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Law School Case Brief

FTC v. Sperry & Hutchinson Co. - 405 U.S. 233, 92 S. Ct. 898 (1972)


The Federal Trade Commission has described the factors it considers in determining whether a practice that is neither in violation of the antitrust laws nor deceptive is nonetheless unfair: (1) whether the practice, without necessarily having been previously considered unlawful, offends public policy as it has been established by statutes, the common law, or otherwise -- whether, in other words, it is within at least the penumbra of some common-law, statutory, or other established concept of unfairness; (2) whether it is immoral, unethical, oppressive, or unscrupulous; (3) whether it causes substantial injury to consumers (or competitors or other businessmen).


The Federal Trade Commission (FTC) alleged that the largest and oldest company in the trading stamp industry, Sperry & Hutchinson (S&H), was violating § 5 of the Federal Trade Commission Act, 38 Stat. 719, as amended, 15 U. S. C. § 45 (a)(1), in three respects: first, that S&H improperly regulated the maximum rate at which trading stamps were dispensed by its retail licensees; second, that it combined with others to regulate the rate of stamp dispensation throughout the industry; and third, that it attempted (almost invariably successfully) to suppress the operation of trading stamp exchanges and other "free and open" redemption of stamps. The FTC entered cease-and-desist orders accordingly. S&H argued in the Court of Appeals that its conduct was beyond the reach of § 5 of the Federal Trade Commission Act, which it claimed permitted the FTC to restrain only such practices as are either in violation of the antitrust laws, deceptive, or repugnant to public morals. The Court of Appeals reversed the FTC, holding that the FTC had not demonstrated that S&H's conduct violated § 5 because it had not shown that the conduct contravened either the letter or the spirit of the antitrust laws.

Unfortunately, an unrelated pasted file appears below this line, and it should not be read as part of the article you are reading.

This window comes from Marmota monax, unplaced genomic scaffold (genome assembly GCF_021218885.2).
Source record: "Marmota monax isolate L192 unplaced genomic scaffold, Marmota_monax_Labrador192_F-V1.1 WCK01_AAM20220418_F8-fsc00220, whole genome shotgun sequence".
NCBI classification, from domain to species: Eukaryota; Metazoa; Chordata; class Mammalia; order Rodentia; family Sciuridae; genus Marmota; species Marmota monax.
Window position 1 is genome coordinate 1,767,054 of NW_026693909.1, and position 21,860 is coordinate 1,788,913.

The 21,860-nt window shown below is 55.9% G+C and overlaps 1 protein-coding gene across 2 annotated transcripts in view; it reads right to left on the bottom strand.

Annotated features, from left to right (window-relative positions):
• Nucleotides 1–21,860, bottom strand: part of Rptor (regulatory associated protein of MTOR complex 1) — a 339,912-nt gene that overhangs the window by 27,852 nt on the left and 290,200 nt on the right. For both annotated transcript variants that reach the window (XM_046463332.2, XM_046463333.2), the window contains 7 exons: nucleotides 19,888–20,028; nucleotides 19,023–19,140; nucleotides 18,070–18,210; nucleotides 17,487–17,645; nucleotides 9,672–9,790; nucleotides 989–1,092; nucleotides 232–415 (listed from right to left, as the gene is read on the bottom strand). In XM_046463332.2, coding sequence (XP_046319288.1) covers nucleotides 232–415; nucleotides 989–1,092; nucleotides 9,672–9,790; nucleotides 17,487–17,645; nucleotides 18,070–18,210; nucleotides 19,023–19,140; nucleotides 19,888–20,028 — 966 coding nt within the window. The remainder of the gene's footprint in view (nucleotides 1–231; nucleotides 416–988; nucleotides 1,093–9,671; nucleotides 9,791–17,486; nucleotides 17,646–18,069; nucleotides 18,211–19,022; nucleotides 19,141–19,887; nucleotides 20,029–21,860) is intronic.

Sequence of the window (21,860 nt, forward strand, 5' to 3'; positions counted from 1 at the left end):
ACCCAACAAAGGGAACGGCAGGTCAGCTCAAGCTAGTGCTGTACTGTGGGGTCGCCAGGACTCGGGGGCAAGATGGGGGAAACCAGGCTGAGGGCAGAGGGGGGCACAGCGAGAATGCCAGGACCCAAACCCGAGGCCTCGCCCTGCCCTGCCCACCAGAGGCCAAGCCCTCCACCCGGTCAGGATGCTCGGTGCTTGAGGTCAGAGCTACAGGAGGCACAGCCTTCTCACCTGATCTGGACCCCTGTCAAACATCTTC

Did the Fifth Circuit err when it reversed the FTC’s order and declared that the latter can only prohibit antitrust violations or violations of the spirit of the antitrust laws?




The United States Supreme Court modified and remanded the appellate court's judgment holding respondent did not violate the spirit or letter of the antitrust laws. Where the scope of the antitrust laws was wide, the FTC's conduct was questionable. The FTC has broad powers to declare trade practices unfair;  furthermore, the FTC does not arrogate excessive power to itself if, in measuring a practice against the elusive, but congressionally-mandated standard of fairness, it, like a court of equity, considers public values beyond simply those enshrined in the letter or encompassed in the spirit of the antitrust laws. However, the cease-and-desist order insufficiently linked S&H's conduct to unfair practices, so the matter was remanded for a determination of whether violations occurred.

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